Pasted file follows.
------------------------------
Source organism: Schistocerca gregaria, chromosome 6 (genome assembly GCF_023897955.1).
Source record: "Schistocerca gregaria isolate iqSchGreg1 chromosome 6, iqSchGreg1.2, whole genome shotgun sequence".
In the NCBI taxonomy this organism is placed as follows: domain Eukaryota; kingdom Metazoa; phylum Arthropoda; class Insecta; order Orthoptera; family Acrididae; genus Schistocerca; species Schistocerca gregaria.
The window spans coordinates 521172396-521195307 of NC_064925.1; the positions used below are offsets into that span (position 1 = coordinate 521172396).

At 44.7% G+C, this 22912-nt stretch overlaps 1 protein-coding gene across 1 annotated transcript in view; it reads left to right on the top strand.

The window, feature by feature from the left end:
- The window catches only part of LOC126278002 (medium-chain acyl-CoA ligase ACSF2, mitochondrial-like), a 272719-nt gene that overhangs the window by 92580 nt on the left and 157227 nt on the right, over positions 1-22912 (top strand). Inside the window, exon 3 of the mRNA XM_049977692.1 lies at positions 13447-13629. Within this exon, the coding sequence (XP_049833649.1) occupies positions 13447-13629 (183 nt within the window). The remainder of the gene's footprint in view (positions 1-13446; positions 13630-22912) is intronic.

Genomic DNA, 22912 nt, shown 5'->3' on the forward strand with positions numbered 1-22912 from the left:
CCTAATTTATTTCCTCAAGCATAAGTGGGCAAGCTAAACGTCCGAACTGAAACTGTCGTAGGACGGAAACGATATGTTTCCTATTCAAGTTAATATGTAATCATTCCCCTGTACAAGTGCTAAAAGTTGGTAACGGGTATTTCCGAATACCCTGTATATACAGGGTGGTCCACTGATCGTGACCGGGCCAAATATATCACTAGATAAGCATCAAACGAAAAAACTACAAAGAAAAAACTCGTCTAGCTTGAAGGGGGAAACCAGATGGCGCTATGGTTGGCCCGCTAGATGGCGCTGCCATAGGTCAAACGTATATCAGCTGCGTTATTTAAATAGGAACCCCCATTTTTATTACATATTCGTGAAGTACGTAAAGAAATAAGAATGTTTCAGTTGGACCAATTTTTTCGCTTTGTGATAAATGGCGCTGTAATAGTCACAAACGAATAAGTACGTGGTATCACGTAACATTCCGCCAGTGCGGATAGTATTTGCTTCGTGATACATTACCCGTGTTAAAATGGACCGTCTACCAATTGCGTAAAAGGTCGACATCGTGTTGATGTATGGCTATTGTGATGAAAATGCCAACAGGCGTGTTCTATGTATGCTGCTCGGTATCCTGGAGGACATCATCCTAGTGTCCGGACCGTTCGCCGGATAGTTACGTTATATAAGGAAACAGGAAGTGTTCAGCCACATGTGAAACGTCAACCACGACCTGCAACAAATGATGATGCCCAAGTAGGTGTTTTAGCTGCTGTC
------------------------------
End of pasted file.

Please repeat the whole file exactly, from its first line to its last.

Source organism: Schistocerca gregaria, chromosome 6 (genome assembly GCF_023897955.1).
Source record: "Schistocerca gregaria isolate iqSchGreg1 chromosome 6, iqSchGreg1.2, whole genome shotgun sequence".
In the NCBI taxonomy this organism is placed as follows: domain Eukaryota; kingdom Metazoa; phylum Arthropoda; class Insecta; order Orthoptera; family Acrididae; genus Schistocerca; species Schistocerca gregaria.
The window spans coordinates 521172396-521195307 of NC_064925.1; the positions used below are offsets into that span (position 1 = coordinate 521172396).

At 44.7% G+C, this 22912-nt stretch overlaps 1 protein-coding gene across 1 annotated transcript in view; it reads left to right on the top strand.

The window, feature by feature from the left end:
- The window catches only part of LOC126278002 (medium-chain acyl-CoA ligase ACSF2, mitochondrial-like), a 272719-nt gene that overhangs the window by 92580 nt on the left and 157227 nt on the right, over positions 1-22912 (top strand). Inside the window, exon 3 of the mRNA XM_049977692.1 lies at positions 13447-13629. Within this exon, the coding sequence (XP_049833649.1) occupies positions 13447-13629 (183 nt within the window). The remainder of the gene's footprint in view (positions 1-13446; positions 13630-22912) is intronic.

Genomic DNA, 22912 nt, shown 5'->3' on the forward strand with positions numbered 1-22912 from the left:
CCTAATTTATTTCCTCAAGCATAAGTGGGCAAGCTAAACGTCCGAACTGAAACTGTCGTAGGACGGAAACGATATGTTTCCTATTCAAGTTAATATGTAATCATTCCCCTGTACAAGTGCTAAAAGTTGGTAACGGGTATTTCCGAATACCCTGTATATACAGGGTGGTCCACTGATCGTGACCGGGCCAAATATATCACTAGATAAGCATCAAACGAAAAAACTACAAAGAAAAAACTCGTCTAGCTTGAAGGGGGAAACCAGATGGCGCTATGGTTGGCCCGCTAGATGGCGCTGCCATAGGTCAAACGTATATCAGCTGCGTTATTTAAATAGGAACCCCCATTTTTATTACATATTCGTGAAGTACGTAAAGAAATAAGAATGTTTCAGTTGGACCAATTTTTTCGCTTTGTGATAAATGGCGCTGTAATAGTCACAAACGAATAAGTACGTGGTATCACGTAACATTCCGCCAGTGCGGATAGTATTTGCTTCGTGATACATTACCCGTGTTAAAATGGACCGTCTACCAATTGCGTAAAAGGTCGACATCGTGTTGATGTATGGCTATTGTGATGAAAATGCCAACAGGCGTGTTCTATGTATGCTGCTCGGTATCCTGGAGGACATCATCCTAGTGTCCGGACCGTTCGCCGGATAGTTACGTTATATAAGGAAACAGGAAGTGTTCAGCCACATGTGAAACGTCAACCACGACCTGCAACAAATGATGATGCCCAAGTAGGTGTTTTAGCTGCTGTC